Secondary End Points
At month 3, the mean ADAS-cog+ score had improved in both groups (−5.4 [0.53] for Actovegin and −4.3 [0.52] for placebo), but the LS mean treatment difference did not reach statistical significance (−1.1; 95% CI, −2.6, 0.3; P=0.12). By month 12 (6 months after treatment cessation), the LS mean change had increased further for Actovegin (−8.2 [0.66]) than for placebo (−4.5 [0.66]), and the estimated LS mean treatment difference had increased to −3.7 (95% CI, −5.5, −1.9; P<0.001).
A summary of the ADAS-cog+ responder analysis is presented in Figure 2B and Supplemental Table VII in the online-only Data Supplement. At months 3, 6, and 12, statistically significantly more patients in the Actovegin group met the definition of responder (≥4-point improvement in ADAS-cog+ score from baseline, defined a priori in the protocol and an established measure30) than in the placebo group. By month 6, 62.5% of patients in the Actovegin group were considered responders versus 52.3% in placebo. The difference in rates for Actovegin–placebo was 10.2%, with an associated 95% CI (0.8%, 19.5%), which was statistically significant in favor of Actovegin (P=0.034).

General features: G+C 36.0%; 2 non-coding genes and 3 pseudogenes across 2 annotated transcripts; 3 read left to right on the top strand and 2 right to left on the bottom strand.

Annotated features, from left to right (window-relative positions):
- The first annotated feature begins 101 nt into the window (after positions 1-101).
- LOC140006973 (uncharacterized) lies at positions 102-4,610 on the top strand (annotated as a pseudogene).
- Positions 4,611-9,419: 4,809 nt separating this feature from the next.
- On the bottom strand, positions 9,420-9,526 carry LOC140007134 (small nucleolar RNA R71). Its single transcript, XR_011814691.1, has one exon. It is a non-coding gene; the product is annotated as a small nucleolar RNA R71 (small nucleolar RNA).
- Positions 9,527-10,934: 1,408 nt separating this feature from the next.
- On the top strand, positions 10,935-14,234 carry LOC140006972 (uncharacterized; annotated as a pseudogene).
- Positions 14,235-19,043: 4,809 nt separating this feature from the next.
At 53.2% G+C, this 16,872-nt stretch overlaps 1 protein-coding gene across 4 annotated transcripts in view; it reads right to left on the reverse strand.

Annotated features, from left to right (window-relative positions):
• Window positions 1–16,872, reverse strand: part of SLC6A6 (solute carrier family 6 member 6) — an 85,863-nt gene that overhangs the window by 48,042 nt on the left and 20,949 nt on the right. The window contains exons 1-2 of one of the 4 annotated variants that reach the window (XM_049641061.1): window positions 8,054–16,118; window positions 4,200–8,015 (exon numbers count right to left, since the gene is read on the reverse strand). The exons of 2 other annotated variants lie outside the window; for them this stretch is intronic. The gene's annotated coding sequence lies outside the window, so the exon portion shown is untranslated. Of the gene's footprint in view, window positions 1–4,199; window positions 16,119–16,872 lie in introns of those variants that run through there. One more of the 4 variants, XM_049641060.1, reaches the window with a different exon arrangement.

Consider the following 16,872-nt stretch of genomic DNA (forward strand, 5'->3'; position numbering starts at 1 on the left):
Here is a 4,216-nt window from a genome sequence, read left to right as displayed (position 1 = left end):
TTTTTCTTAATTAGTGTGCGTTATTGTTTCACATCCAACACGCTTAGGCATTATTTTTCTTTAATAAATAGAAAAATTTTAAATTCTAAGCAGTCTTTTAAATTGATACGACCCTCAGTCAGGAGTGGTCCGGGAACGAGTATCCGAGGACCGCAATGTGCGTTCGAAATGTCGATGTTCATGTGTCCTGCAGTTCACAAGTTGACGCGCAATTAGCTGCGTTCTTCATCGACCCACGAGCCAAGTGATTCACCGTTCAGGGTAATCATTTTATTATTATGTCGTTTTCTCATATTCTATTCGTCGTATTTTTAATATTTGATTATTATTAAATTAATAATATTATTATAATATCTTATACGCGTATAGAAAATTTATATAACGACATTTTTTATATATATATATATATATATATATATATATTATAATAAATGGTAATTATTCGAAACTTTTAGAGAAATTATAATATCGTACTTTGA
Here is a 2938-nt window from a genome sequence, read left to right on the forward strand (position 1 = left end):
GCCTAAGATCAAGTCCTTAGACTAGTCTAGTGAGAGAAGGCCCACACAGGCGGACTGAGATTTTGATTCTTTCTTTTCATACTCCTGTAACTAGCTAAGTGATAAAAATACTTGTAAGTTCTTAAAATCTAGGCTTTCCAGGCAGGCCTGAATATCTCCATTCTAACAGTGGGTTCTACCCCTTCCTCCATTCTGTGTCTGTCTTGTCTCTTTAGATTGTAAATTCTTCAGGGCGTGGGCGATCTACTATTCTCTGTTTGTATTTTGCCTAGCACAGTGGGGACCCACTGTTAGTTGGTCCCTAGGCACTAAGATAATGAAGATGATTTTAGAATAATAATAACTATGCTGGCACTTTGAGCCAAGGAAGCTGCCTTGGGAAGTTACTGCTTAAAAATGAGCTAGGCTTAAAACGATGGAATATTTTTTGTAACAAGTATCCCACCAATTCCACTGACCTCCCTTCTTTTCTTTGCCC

Compared with placebo, Actovegin was also associated with statistically significant improvements in MoCA scores (Figure 3; Table VII in the online-only Data Supplement). At month 3, the LS mean difference between groups was 0.7 (95% CI, 0.1, 1.2; P=0.016), at month 6, the LS mean difference was 0.7 (95% CI, 0.2, 1.3; P=0.013), and at month 12, the LS mean difference increased to 1.0 (95% CI, 0.3, 1.7; P=0.003).
At month 6, 10.5% of patients in the placebo group and 7.3% of patients in the Actovegin group had a diagnosis of dementia (according to International Statistical Classification and Related Health Problems, version 10 criteria). By month 12, the number of patients with a diagnosis of dementia had increased to 12.7% in the placebo group and 8.7% in the Actovegin group. Although the between-group differences were not statistically significant, the numeric differences showed fewer dementia diagnoses in the Actovegin group versus placebo at month 6 (−3.2; 95% CI, −8.5, 2.1; P=0.25) and month 12 (−4.0; 95% CI, −9.7, 1.7; P=0.22; Table VII in the online-only Data Supplement).